Sending an email a National Geographic editor, only to get an out-of-office reply that says “Thanks for your message. I am out of the office with limited internet access and will be checking my email intermittently,” is a full-on disappointment.

I feel cheated, robbed. I want to know more.

Why not “Sorry, currently frolicking with piranhas as Amazonians guide me to my next jungle meal in the bowels of the Amazon”? Or perhaps, “Presently freezing at base camp on the Kilimanjaro, desperately seeking last snows. Reconstituting freeze-dried pudding has never been so exotic.”

I want to know, as I sit here typing away in my fat pants and nursing a lukewarm cup of instant coffee with powdered creamer, that somebody, anybody, is leading a life more glamorous than I am right now. Give me a moment of vicariousness and honesty.

Or make me grateful for my present dullness as I toil away to the grind.

“I’d love to be replying to your email, but my three-year-old has engaged his inner-Jackson Pollock and egged the kitchen. Again. So glad I bought a Costco 18-pack.”

It’s not humble-bragging or bravado, it’s realism. More to know about our peers, something to make us chuckle, think or even get inspired. The “sorry I’ve taken so long to reply” apology response has gotten old. We all do it. When did valuing life over work become a mortal sin?

While the National Geographic editor’s plaintive OOO reply might drive me crazy with wondering about his adventure, part of that extends from my lifestyle. Unlike most folks tied to mortgages or family, I went “nomad” a couple years back, sold everything I own, and am presently visiting my 18th country in 27 months while working remotely.

So, I’ve got the freedom to be inspired by other people’s adventures. I take notes, make lists. I’m temporarily living in Chiang Mai, Thailand, for two months before beginning a remote writer-friendly, authentic Thai experience on the Mekong River, up on the Laotian border.

And as glamorous as my nomadic life seems, I have credit card bills and rent to pay, like you. I work as much abroad as I ever did at home. After work these days, though, I wander through chaotic street-food hawkers to get a Thai massage in the old town, next to a 900-year-old temple.

Occasionally, I get sacred days off. But when coupled with up to 15-hour time zone differences with my North American contacts, I can’t disappear. I usually bang out a short reply saying I’m unable to answer in-depth, inspired by whatever my life entails right then, like my recent “Sorry! No time. Knee-deep in two weeks of wine-and-cheese tastings for a cheese article I’m researching!”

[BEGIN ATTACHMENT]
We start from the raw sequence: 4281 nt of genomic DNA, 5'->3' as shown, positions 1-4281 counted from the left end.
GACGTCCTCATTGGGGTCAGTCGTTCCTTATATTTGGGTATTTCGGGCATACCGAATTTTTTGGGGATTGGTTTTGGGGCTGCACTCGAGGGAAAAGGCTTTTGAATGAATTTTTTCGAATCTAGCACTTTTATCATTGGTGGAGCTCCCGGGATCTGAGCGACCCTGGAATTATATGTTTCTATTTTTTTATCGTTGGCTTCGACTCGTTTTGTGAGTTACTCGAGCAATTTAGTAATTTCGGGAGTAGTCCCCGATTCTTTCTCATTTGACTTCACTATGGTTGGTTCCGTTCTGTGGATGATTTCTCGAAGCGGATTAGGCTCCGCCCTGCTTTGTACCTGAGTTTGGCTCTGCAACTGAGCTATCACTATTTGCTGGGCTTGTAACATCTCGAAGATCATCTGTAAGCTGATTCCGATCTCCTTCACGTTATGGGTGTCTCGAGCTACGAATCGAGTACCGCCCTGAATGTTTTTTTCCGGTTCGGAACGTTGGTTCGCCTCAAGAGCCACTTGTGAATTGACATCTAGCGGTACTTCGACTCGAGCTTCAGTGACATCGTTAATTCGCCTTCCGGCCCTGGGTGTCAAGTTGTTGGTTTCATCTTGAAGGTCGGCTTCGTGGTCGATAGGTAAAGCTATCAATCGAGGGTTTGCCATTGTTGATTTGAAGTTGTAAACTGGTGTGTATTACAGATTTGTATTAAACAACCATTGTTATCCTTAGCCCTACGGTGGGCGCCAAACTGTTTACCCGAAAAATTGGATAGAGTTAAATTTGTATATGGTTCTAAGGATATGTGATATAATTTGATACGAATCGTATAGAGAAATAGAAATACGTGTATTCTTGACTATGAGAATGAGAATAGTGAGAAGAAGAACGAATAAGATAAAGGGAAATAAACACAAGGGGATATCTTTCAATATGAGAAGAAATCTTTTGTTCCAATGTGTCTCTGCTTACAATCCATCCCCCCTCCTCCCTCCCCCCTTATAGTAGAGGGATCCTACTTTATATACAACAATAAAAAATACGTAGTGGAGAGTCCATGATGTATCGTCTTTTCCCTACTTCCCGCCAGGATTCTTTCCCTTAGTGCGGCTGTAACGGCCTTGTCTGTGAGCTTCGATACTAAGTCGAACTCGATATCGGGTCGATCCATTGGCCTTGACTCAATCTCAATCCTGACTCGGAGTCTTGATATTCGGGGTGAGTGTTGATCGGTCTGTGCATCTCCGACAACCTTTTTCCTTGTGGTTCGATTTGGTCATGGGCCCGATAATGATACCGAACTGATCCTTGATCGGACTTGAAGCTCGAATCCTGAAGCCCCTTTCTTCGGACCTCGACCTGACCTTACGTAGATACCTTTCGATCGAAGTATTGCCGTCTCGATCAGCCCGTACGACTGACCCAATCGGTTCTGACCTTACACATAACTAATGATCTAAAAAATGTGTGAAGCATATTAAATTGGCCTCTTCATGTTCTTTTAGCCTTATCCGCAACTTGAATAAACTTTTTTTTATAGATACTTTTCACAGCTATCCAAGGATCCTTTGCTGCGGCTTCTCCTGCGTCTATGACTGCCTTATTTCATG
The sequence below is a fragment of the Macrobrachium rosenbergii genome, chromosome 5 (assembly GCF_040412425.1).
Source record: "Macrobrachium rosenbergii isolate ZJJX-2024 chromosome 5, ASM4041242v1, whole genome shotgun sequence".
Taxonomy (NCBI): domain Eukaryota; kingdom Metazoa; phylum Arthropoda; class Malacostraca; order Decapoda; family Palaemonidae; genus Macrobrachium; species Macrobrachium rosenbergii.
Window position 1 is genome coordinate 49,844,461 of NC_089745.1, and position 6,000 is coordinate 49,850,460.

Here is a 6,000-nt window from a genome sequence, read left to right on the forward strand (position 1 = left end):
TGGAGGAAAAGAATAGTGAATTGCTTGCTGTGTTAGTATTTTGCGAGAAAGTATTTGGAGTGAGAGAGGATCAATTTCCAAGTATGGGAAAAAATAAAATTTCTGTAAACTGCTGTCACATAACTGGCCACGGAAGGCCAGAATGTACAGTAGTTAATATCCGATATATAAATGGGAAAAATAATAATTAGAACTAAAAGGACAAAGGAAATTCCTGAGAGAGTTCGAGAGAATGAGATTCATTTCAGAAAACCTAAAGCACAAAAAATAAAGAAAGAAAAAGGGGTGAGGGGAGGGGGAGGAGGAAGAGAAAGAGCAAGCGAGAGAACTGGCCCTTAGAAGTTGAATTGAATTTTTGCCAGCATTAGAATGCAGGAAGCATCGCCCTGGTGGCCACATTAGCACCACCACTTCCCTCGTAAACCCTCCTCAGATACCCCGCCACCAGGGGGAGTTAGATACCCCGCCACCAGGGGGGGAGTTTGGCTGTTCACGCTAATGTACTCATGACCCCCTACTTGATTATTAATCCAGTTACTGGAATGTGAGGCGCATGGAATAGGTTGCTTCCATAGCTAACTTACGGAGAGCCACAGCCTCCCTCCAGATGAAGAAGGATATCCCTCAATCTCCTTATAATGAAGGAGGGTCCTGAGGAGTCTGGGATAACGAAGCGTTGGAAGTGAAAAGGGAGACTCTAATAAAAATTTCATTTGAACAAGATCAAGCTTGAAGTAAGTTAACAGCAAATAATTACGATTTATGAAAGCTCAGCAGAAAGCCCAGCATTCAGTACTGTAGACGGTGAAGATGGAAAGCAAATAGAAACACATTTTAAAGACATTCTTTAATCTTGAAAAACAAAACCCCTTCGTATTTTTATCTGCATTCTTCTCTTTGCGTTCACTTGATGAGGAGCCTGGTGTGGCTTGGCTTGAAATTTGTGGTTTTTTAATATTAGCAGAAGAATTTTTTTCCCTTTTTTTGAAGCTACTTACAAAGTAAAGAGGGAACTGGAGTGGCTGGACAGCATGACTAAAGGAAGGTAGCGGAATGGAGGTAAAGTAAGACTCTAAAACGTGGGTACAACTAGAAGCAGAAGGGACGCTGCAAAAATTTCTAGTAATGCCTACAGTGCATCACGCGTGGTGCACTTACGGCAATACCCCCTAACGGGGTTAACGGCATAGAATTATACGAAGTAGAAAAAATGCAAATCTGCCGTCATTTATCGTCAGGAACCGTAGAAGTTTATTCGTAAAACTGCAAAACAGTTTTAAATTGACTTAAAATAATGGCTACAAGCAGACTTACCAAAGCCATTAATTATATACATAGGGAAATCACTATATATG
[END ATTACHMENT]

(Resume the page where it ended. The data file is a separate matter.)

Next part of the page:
I’ve enjoyed sending brief, real, entertaining replies like that from amazing places in 18 countries over the last two-plus years. Other top hits included spending Christmas on a Greek island, nursing my coffee addiction in Sarajevo or tasting port wine in Portugal. And there were those days I signed out as I whiskey-tasted and got weepy-eyed listening to the song of my peoples –  bagpipes on Edinburgh’s Royal Mile and went AWOL for a week-long lobster-shack road trip in Eastern Canada.

I’ve decided to start using really descriptive email signatures, because I’ve earned the right to ignore work for a couple days. That’s the least my selling-everything-I-owned-to-travel-five-years sacrifice should buy me.

We all deserve to ignore work periodically. Our time is worth more than our jobs pay us. Let’s boldly hang our “gone fishing” signs with no apologies. And while it might be great to list some wonderful reason you’re out of office, doing nothing is all the reason you need.

“Hi! After eleventy-billion emails and calls this week, I’m spending quality time with my best friends Bed, Bath, Book and Shiraz. Will rise above the bubbles on Monday. Namaste.

Or perhaps, “Sorry, out of office and avoiding being crushed underfoot by the elephant I’m washing at a rescue sanctuary in Thailand’s jungles. The Heffalump says hi.”

Let’s end our guilt over time off for self-care, fun, food, adventure or anything else that compels us to abandon our desks.

Can’t think of a good reply? Here’s one for free: “Away for an adventure, or for no reason at all. A smart, dead person once said, ‘taking time off to do nothing puts everything in perspective.’ Like your email. I’ll be back Monday.”

And with that, I’m off in search of that doing-nothing that soon will be my everything. Will write later.